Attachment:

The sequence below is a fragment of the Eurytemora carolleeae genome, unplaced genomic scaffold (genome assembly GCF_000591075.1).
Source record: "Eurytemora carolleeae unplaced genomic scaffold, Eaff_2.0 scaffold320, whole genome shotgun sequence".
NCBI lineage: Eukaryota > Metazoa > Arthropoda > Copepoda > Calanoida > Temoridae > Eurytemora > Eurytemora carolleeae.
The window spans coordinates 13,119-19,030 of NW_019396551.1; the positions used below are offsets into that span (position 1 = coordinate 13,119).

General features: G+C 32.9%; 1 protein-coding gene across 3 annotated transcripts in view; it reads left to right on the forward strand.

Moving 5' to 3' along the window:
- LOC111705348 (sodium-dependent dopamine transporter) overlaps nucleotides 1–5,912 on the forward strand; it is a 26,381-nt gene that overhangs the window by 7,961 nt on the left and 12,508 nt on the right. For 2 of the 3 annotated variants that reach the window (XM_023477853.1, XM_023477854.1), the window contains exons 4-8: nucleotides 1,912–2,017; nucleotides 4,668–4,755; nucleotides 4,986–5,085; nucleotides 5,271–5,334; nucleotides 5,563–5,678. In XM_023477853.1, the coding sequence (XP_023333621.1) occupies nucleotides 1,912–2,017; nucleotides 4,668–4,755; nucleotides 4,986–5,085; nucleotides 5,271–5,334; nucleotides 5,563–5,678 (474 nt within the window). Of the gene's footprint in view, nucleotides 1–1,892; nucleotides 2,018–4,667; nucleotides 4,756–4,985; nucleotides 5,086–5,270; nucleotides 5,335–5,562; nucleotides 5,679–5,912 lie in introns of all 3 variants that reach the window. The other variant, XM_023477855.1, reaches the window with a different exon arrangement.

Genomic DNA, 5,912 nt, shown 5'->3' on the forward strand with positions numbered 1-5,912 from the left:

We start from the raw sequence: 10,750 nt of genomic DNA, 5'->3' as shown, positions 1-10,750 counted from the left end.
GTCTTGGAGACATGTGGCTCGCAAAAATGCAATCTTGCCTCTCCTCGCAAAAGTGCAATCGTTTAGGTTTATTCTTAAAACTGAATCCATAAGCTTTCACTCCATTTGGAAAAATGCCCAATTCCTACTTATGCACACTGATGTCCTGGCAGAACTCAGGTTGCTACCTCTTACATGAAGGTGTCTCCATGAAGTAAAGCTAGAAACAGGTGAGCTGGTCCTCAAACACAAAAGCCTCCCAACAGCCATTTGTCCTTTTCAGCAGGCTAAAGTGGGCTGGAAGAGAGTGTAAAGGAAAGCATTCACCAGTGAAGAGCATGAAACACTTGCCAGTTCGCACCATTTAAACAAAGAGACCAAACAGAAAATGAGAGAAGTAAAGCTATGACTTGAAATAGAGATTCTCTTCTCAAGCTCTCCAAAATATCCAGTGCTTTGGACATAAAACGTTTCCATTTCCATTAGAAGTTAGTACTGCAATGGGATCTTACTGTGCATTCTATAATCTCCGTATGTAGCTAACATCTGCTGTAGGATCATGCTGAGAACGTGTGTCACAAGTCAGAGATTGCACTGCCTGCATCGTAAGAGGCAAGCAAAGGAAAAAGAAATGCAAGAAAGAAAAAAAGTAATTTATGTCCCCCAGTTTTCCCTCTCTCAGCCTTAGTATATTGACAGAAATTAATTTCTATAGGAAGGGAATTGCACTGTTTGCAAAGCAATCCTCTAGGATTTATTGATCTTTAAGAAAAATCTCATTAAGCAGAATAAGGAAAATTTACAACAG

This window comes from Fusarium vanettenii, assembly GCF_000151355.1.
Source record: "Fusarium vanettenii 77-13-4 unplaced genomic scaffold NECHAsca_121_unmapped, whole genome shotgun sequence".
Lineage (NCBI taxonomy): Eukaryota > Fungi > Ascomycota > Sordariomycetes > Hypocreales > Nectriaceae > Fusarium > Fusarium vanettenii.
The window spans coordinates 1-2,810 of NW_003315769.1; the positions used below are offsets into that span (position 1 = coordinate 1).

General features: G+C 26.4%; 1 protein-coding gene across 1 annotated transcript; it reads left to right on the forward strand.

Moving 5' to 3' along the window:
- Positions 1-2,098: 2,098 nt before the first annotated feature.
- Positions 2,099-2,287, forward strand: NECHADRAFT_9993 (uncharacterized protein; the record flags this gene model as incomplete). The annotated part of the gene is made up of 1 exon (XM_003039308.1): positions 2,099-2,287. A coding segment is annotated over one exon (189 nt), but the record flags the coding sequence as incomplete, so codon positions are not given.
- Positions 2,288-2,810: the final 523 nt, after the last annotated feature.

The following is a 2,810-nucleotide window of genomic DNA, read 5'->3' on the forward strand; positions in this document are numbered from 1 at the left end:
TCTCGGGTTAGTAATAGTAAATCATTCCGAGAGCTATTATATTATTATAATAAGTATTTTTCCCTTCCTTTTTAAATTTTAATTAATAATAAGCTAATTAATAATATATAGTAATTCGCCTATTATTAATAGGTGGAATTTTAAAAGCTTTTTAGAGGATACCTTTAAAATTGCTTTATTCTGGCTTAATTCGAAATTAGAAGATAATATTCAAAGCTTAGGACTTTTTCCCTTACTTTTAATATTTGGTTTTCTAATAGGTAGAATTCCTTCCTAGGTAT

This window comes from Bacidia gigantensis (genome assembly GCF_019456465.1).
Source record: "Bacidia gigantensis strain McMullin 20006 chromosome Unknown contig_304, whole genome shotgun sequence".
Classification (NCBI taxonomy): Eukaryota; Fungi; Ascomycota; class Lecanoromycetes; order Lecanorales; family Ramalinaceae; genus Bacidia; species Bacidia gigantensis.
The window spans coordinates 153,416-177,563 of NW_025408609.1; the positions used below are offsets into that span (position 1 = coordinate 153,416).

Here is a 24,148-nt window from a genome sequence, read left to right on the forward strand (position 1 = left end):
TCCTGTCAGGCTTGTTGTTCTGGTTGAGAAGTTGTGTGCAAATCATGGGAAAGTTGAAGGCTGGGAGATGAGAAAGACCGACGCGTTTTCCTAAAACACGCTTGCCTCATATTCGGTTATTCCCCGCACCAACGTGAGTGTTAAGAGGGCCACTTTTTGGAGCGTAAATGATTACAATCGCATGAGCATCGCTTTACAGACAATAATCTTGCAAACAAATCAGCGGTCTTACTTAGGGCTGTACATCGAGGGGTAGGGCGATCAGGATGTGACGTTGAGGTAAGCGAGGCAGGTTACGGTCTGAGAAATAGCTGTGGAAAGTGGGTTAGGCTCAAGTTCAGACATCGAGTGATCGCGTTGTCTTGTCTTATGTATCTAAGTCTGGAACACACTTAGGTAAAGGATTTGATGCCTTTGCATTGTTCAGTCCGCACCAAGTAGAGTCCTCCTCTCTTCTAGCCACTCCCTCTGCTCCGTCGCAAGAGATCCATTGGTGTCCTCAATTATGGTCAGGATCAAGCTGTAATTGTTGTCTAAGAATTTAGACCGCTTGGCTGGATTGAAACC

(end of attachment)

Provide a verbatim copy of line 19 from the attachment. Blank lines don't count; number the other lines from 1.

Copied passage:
- Positions 2,288-2,810: the final 523 nt, after the last annotated feature.